I am generally not a fan of breaded anything, but these were awesome and very simple. I brined the pork chops for a couple of hours before cooking, which really does make all the difference IMO, no matter what the cooking method (I’ve started doing it with chicken breast too, and get great results). This is from this month’s Cooking Light, and we had it with mashed potatoes and brussels sprouts – we both loved it.
It seems like only yesterday that we went to London and Brussels, but it has been three years! Time really flies. To celebrate, we had a weekend of food we enjoyed there, from pubs around here with lovely Belgian and English beers on tap, to mussels and frites, baked beans (Shawn loves a full English breakfast 🙂 ), and finally meat pies. I won’t lie, I actually got the idea to make them to go with Shawn’s awesome beans when I picked up our Harry Potter cookbook and saw, “Molly Weasley’s meat pies.” How could I resist that? Coupled with the fact that Shawn had been wanting to make them for a while made it a no-brainer to give them a shot. We made two hand pies, a traditional beef and onion British pie, and a Tourtiere, which is a French-Canadian pork meat pie. We preferred the beef, but the pork was good too and with some adjustment (more gravy – it was a bit dry) would be excellent. These were a lot of fun, and if you make hand pies, you will have plenty to freeze for later!
This was another grilled pork chop recipe (and we have yet to tire of grilled pork chops!) that we liked a lot. Very easy for a weeknight dinner. There were no bone-in chops at the store, but the thick boneless were actually fine. I did do a quick brine of these before the herb rub/grilling. The pesto was from our basil, and we grilled some of our squash as a side. This came from Serious Eats.
We’ve had so much success with brined chops that I’ve been looking through a few other brines to try them out. This was good, but too sweet for me. If you like sweet with a nice hint of spice, you would probably really enjoy this. I mean, I didn’t leave anything on the plate. 😉 We had this with our squash tossed with some of our dill and chives, and some corn we picked up. Will be corn season in Virginia soon!! 🙂
The more we try different recipes, the more I think pork chops are pretty much my favorite thing on the grill. And this was probably my favorite recipe to date. The only thing I’d change is to add more garlic and sage to the rub next time…and it is still great as is! Otherwise…awesome! We served this with some grilled squash and cucumber and black eyed pea salad.
So this was great. Probably we’re just enamored with any good pork chop recipes right now, but this is seriously worth a go. I like how adjustable it is. I actually think the “sauce/vinagrette” would be even better over fish, so I’ll use it again for that. We served this with steamed broccoli and tomato and black bean quinoa.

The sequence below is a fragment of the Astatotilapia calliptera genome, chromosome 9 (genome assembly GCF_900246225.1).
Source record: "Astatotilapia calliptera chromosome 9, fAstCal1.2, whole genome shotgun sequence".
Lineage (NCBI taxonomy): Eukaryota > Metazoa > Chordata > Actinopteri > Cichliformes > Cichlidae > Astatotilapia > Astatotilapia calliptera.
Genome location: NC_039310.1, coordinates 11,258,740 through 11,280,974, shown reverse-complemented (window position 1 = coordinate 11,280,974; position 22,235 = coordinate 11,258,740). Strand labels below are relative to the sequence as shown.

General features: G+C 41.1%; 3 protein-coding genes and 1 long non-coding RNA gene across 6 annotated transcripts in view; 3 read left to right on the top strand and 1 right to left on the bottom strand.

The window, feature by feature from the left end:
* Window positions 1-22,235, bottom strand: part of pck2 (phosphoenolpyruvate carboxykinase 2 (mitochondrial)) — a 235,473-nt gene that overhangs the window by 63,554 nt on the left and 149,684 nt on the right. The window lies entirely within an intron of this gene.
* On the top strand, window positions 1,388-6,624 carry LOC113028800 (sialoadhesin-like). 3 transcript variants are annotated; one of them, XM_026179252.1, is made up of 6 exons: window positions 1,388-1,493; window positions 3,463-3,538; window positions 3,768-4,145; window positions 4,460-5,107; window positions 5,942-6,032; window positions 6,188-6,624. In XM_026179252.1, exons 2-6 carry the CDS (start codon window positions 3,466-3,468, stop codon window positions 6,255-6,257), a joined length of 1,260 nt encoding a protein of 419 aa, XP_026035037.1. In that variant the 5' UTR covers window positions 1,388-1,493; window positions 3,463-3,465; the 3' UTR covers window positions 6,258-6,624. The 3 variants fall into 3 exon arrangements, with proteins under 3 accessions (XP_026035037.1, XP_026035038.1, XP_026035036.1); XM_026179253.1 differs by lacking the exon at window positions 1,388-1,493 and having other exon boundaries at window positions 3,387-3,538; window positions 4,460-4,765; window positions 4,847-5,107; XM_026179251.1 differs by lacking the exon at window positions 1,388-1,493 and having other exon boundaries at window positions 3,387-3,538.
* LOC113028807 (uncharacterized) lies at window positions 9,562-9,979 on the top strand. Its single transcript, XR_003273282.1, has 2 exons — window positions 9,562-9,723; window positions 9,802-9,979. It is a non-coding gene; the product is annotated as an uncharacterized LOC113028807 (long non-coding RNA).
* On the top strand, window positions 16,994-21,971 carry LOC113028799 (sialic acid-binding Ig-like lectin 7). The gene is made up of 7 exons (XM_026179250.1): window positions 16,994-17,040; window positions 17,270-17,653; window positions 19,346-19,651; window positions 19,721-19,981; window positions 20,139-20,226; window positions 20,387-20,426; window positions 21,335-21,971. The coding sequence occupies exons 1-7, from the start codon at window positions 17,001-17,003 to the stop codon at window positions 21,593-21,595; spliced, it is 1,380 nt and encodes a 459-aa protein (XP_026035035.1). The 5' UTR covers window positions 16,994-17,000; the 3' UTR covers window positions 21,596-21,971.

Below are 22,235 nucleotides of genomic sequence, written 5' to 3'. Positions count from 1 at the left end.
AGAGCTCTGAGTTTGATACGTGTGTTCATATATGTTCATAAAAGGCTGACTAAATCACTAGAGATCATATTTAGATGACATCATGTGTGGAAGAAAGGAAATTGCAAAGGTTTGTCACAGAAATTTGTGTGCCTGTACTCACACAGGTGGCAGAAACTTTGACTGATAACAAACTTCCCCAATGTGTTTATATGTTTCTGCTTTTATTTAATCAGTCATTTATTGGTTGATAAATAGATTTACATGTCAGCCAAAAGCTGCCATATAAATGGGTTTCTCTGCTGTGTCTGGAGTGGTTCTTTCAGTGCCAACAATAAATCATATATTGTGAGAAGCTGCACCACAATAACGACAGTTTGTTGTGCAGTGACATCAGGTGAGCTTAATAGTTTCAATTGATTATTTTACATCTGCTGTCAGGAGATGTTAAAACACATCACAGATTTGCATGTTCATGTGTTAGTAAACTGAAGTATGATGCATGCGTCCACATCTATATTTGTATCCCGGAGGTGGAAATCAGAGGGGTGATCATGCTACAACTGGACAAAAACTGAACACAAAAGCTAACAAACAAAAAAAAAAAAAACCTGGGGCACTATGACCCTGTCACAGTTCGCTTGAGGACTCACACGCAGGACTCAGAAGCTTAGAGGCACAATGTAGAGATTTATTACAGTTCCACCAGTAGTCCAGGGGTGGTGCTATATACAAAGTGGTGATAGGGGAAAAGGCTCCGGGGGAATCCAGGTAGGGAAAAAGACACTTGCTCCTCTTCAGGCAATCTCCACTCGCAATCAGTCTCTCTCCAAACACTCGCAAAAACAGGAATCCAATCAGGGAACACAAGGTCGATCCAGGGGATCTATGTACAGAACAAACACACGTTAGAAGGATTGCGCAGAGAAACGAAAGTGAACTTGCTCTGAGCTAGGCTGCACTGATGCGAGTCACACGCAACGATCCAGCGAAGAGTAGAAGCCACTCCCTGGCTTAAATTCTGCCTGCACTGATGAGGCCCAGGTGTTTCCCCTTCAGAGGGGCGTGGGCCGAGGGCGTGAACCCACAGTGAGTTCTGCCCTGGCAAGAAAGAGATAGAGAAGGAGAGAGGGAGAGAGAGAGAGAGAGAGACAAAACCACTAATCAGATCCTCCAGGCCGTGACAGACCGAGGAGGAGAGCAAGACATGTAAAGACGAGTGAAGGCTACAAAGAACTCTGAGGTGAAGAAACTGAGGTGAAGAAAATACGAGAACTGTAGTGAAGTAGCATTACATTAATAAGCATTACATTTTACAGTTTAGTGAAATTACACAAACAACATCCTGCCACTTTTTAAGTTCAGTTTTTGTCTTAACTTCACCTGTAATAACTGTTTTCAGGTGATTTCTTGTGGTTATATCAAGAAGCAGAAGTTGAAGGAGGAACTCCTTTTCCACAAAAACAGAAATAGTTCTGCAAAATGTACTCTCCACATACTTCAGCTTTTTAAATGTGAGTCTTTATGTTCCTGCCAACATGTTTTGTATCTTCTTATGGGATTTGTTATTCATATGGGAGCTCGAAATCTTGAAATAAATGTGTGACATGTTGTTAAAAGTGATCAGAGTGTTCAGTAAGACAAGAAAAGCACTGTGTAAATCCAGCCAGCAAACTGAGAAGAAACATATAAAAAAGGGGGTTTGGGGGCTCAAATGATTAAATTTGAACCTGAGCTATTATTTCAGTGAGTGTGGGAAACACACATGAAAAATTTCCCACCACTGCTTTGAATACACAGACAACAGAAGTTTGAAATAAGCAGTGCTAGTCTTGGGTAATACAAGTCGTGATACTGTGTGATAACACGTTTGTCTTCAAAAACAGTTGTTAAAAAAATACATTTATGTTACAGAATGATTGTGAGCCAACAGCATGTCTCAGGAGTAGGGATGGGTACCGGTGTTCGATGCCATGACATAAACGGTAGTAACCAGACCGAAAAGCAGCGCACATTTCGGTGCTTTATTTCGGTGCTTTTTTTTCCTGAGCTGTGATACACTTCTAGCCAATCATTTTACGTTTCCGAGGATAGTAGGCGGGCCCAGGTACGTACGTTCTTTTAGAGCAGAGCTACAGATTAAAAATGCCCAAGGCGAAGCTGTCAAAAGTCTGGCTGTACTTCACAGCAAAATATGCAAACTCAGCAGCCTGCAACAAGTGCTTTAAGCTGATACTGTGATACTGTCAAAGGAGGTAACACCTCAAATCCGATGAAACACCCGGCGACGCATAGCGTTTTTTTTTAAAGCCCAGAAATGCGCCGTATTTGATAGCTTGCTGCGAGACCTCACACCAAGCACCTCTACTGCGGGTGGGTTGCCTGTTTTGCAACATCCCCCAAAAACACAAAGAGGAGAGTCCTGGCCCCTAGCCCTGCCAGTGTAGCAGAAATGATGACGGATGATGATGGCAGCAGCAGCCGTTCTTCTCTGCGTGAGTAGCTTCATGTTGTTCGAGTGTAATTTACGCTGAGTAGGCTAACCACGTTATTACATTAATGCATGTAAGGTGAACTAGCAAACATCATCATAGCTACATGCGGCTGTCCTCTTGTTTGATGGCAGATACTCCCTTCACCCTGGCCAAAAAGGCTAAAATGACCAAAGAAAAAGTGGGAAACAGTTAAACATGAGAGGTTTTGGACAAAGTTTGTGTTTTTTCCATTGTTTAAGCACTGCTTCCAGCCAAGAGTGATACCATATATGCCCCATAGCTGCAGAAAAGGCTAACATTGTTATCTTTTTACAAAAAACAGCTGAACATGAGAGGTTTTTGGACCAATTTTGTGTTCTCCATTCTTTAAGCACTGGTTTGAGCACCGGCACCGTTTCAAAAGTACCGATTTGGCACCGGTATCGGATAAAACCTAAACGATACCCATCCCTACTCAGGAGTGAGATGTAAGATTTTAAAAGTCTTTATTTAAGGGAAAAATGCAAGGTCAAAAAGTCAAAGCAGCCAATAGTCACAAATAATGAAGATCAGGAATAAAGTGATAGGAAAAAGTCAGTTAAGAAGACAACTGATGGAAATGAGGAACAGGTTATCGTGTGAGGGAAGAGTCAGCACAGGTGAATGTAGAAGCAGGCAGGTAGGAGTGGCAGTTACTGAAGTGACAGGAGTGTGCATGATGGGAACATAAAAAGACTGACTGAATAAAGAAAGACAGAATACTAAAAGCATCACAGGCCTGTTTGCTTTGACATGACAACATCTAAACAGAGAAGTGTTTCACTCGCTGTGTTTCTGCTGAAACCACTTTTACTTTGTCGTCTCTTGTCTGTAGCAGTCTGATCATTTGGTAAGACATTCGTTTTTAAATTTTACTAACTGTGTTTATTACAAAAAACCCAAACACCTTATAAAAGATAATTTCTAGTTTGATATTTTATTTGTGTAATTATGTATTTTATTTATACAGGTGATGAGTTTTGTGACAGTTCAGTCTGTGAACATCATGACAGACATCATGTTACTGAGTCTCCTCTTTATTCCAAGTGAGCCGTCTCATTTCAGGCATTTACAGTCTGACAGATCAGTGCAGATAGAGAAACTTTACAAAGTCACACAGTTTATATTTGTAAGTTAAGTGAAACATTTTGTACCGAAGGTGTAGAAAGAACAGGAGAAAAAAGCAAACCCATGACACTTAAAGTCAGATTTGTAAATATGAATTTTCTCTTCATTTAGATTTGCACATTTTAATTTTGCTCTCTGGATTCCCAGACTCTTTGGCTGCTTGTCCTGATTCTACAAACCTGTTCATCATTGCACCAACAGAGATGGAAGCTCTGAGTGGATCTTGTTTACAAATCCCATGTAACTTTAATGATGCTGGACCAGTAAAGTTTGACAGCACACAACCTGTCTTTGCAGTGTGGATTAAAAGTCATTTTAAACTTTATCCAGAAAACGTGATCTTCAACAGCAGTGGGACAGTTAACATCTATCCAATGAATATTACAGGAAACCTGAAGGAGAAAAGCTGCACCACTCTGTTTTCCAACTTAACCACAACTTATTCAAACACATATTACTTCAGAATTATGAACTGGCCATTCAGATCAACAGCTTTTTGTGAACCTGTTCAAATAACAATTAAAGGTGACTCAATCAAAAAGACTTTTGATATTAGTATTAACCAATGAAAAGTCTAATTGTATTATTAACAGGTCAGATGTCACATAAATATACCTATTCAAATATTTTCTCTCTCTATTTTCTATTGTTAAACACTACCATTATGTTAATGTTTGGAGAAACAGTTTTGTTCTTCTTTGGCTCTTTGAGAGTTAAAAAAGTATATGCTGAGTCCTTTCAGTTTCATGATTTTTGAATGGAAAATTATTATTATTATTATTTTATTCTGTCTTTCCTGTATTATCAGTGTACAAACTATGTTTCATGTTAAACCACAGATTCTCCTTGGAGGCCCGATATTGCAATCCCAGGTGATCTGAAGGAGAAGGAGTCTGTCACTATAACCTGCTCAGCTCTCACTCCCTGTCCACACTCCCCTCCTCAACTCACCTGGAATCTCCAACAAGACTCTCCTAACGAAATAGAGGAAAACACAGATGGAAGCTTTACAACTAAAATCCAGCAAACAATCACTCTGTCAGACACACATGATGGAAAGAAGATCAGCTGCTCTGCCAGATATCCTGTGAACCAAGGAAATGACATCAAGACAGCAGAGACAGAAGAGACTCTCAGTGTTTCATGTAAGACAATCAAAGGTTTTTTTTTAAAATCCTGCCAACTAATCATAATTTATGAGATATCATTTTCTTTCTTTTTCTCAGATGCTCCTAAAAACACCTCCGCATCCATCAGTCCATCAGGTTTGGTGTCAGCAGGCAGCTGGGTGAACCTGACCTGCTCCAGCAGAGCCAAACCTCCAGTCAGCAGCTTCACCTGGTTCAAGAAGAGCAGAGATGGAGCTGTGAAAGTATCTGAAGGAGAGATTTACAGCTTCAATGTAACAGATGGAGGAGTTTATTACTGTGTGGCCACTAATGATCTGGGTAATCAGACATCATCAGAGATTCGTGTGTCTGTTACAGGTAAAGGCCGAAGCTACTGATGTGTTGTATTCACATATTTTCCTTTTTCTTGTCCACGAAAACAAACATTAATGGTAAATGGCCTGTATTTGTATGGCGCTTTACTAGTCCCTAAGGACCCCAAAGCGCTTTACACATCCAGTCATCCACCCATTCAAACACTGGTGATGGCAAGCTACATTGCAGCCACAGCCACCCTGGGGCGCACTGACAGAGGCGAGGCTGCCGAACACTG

This wasn’t a bad crock pot recipe, and is worth trying again. It originally came from Skinnytaste, and needed some extra seasoning. But through no fault of the recipe, I managed to grab the wrong kind of roast by accident. So it was a lot saucier/more watery than originally intended. If I hadn’t been so lazy, I probably would have bothered to thicken the sauce, but it was fine as is. Definitely has potential with more seasoning – I think some veggies in with the roast would be great as well. We served this with steamed asparagus.
So I hesitate to call this a recipe, but really, it’s delish. And you could make your own salsa verde and then it’s a LITTLE more recipe-like. 😉 Regardless, it’s awesome, jars or homemade or whatever. I would say this just became a favorite for both of us.
This was an awesome weeknight meal! I happened to have a jar of Trader Joe’s salsa verde on hand (my favorite jarred salsa!), so this was a done deal. The pork we had in the freezer was a loin roast, so a bit of a pain to butterfly (largely because I’m not that good at it), but worth the trouble. Very simple and really, really tasty. We had this with some simple steamed green beans tossed with the Penzeys Ruth Ann’s mix – we’re addicted to this one on *everything.* The combo was great. The pork recipe came from Chow and I didn’t do anything differently. I might double the mustard next time, just because we love mustard, but really it’s not necessary.
This was another good CL recipe, though I substituted a pork loin roast rather than Boston butt because that’s what I had on hand. Probably a hair more dry than I would have liked it in part because of that (I didn’t remember to adjust the cooking time for a loin), but still quite good. I also substituted white wine for half of the chicken broth and thought that helped the flavor a little bit. The original recipe required a pressure cooker, but I did it in a dutch oven and it was fine. We had this for New Years Day dinner with black eyed peas and braised brussels sprouts.